We should think about our pets’ happiness every day, not just on special occasions, and it doesn’t take much to treat them with love. It’s important to remember that pets are individuals with unique personalities. They’re like furry snowflakes, with no two alike. Thank heavens they don’t melt, although the shed fur makes its own statement. I share my home and heart with Seren(dipity), a Siamese wannabe, and with Magic, a black German shepherd. So for me, white cat fur is a condiment, and black dog fur a fashion statement.
Above all, your love makes puppy happy. And that can involve any one or all of the topics listed below, plus so many other ingredients specific to your special animal companions. It may simply be lap cuddling each evening, or sharing a pillow on the bed at night. A walk or run in the park for dogs, or a car ride to Grandma’s house. What a gift! Now, go pet your pets! May all your furry loves fill your heart and world with joy.
Grooming can make your pets happy. Not only does the comb/brush feel good like an all-over massage, it keeps fur matt-free, skin clean, reduces furballs, and serves as a bonding session between you and the fur-kids. I personally like the Furminator de-shedding tool (nope, I don’t own stock but sure wish that I did!).
Shorthair pups enjoy an all-over petting with grooming “gloves” to pull off the loose fur; for a no-cost version, use a pantyhose footy slipped over your hand. Spend extra time on the “sweet spots” like the chest and tummy that gets his hind leg kicking. Find out the specific thing that floats your pup’s boat and makes her wag with delight. For instance, Magic adores chasing water from the hose—fun for him, and a clean dog for me!
Treats can make your pets happy. At my house, Magic know that word—I now must spell it, and eventually may need alternative spellings. Pets pay exquisite attention to the details of their lives, especially those that impact them personally. The chow-hounds race to greet you at the rattle of kibble hitting the bowl or the whirr of the can opener. Treats are a wonderful way to “love” your pets because critters don’t have a choice, they ALL must eat. And while tastes vary, generally you can find something that the canine loves.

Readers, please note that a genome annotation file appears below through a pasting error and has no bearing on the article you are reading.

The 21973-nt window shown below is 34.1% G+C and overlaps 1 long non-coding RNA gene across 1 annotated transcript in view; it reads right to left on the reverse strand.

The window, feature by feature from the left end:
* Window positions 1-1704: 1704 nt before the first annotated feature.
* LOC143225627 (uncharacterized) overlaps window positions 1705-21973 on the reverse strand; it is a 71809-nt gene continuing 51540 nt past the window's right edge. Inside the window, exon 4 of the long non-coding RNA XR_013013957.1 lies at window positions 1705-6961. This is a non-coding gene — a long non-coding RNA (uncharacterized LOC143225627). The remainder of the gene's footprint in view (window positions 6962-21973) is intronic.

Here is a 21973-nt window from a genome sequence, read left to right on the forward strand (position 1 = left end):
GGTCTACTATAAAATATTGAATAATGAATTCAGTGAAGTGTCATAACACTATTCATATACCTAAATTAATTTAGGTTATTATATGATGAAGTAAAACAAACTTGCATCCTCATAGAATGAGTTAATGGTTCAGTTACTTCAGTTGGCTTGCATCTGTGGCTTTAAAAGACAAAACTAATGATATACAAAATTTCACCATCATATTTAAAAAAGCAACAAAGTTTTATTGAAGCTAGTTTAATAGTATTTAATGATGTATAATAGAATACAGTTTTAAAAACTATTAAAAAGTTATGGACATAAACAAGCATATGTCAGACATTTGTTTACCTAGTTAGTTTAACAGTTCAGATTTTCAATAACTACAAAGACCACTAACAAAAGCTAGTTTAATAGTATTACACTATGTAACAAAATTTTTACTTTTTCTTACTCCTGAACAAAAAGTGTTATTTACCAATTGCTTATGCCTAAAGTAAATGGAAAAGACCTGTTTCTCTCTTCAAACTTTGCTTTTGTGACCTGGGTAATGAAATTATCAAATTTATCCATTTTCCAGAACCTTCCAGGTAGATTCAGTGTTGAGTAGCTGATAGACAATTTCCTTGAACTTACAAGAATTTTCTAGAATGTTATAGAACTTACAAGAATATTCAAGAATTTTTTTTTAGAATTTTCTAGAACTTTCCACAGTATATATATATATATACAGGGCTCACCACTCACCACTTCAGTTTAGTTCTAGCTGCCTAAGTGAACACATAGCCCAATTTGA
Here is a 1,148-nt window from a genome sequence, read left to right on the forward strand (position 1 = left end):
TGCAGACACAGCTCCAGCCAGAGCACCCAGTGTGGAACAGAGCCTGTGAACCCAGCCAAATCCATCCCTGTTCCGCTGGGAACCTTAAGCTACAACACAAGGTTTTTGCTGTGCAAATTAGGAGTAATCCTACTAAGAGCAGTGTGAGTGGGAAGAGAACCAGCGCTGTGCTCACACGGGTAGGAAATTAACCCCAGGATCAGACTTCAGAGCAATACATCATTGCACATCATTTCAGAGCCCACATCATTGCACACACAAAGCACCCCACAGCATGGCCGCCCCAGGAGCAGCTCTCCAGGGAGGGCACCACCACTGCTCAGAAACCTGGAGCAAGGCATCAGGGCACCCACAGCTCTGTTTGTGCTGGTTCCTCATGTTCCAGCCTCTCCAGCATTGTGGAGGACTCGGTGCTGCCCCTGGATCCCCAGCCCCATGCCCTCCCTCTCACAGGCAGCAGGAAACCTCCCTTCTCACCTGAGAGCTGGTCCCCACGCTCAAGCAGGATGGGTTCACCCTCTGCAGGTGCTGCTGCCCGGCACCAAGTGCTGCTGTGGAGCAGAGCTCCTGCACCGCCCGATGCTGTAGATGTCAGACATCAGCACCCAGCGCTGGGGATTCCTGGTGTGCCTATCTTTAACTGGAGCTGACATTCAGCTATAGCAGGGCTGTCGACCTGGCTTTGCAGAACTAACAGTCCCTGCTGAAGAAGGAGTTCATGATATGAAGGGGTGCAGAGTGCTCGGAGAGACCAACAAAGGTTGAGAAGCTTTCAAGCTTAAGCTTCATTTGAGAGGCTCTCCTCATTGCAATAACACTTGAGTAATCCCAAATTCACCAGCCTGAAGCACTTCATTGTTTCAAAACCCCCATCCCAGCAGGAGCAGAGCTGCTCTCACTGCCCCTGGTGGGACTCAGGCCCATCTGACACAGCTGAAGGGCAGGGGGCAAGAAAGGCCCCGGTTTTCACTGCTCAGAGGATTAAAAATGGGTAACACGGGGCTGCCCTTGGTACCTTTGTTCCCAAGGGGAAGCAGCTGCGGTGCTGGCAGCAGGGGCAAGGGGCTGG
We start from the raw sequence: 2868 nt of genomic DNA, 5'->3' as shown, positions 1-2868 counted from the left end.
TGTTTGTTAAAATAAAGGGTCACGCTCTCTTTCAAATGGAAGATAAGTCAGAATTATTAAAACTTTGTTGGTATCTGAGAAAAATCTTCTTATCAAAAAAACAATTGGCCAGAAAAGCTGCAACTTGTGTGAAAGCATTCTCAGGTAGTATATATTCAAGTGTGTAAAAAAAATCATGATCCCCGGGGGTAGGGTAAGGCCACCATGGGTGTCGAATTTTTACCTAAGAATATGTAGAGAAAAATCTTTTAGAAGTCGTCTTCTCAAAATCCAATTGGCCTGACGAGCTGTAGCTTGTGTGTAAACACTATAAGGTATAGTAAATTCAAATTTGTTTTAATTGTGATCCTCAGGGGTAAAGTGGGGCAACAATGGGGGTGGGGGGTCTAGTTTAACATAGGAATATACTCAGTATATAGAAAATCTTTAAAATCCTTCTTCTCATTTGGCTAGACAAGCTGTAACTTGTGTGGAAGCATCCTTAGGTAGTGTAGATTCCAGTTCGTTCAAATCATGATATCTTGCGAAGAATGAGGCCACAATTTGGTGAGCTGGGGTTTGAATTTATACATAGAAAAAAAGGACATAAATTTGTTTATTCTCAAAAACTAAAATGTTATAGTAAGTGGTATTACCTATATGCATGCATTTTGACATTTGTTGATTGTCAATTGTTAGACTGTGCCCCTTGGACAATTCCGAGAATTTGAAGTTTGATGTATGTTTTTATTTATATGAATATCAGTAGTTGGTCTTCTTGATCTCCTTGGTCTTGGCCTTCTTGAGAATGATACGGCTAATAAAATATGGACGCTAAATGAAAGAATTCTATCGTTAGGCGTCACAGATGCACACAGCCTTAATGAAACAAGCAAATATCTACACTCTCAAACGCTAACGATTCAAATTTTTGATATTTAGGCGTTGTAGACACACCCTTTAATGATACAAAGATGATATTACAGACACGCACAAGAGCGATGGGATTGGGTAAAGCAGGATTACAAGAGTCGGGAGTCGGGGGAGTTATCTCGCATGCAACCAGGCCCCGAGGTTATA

The IDEAL TREAT is tiny (a taste only, not a meal); smelly (double the pleasure with two sensory levels); unique (different than the usual fare); and rare (makes it special). Magic eats broccoli. And oranges. And Kleenex. And socks. I keep hoping this habit will pass (literally) but until then, waste baskets and dirty laundry reside on counter tops. It’s a decorating choice.
Commercial treats that don’t unbalance the diet work well—but cut those bite size morsels into two, three, even four portions. We have a population of pudgy pets. Your pup relishes the attention you give as much as the treat, so a tiny amount works as well as a whole hotdog. Yes, a taste from your own plate works fine, as long as you also eat healthy. Chocolate, onions, and nuts can poison pets.
Play can make your pets happy. Every pet has favorite games. Magic is a ball-aholic. He plays fetch until his tongue drags the ground. Interactive games increase the bond you share, build confidence in shy pets, and take the fizz out of some overactive pet pests. Some dogs like puzzle toys that you hide treats inside because it lets them use their brain, their teeth (chewing feels good to dogs), and their nose.
Hunting dogs may actually prefer smelling stuff to eating treats. So fill up a sock with stinky dried fish, and hide it somewhere for your scent hound to sniff out. Terriers love kicking up the dirt, so build a sand box for some legal digging excavation in the back yard.
Training can make your pets happy. Dogs rarely work for a living these days. Many of them are BORED out of their skull! Think about it—we humans get to go out in the world, travel to jobs, visit over lunches out with friends, attend theater, whatever, while little Max-dog stares out the same window 24/7/365. Wait, they do get to visit the veterinarian once or twice a year (a good experience for them, right?). So we end up with stir-crazy pups who chew through sofas, bark themselves hoarse, chase the cat and find other creative ways to keep themselves entertained. What a waste of canine brains! Think of training as recreation, fun, a challenge, an opportunity to celebrate your pets’ natural skills and reward them (and you!) by unlocking their full potential. I don’t mean dog show contests or circus acts, but just an additional way to communicate that enriches your relationship.
The key to training is catching your pet in the act of doing something you like, tell the pet you like it, and reward the behavior. If you can do this, the pups will turn themselves inside out to find ways to make you happy—and that makes THEM happy. Clicker training is one of the fastest, easiest ways to communicate this lesson and you can learn how to clicker train here.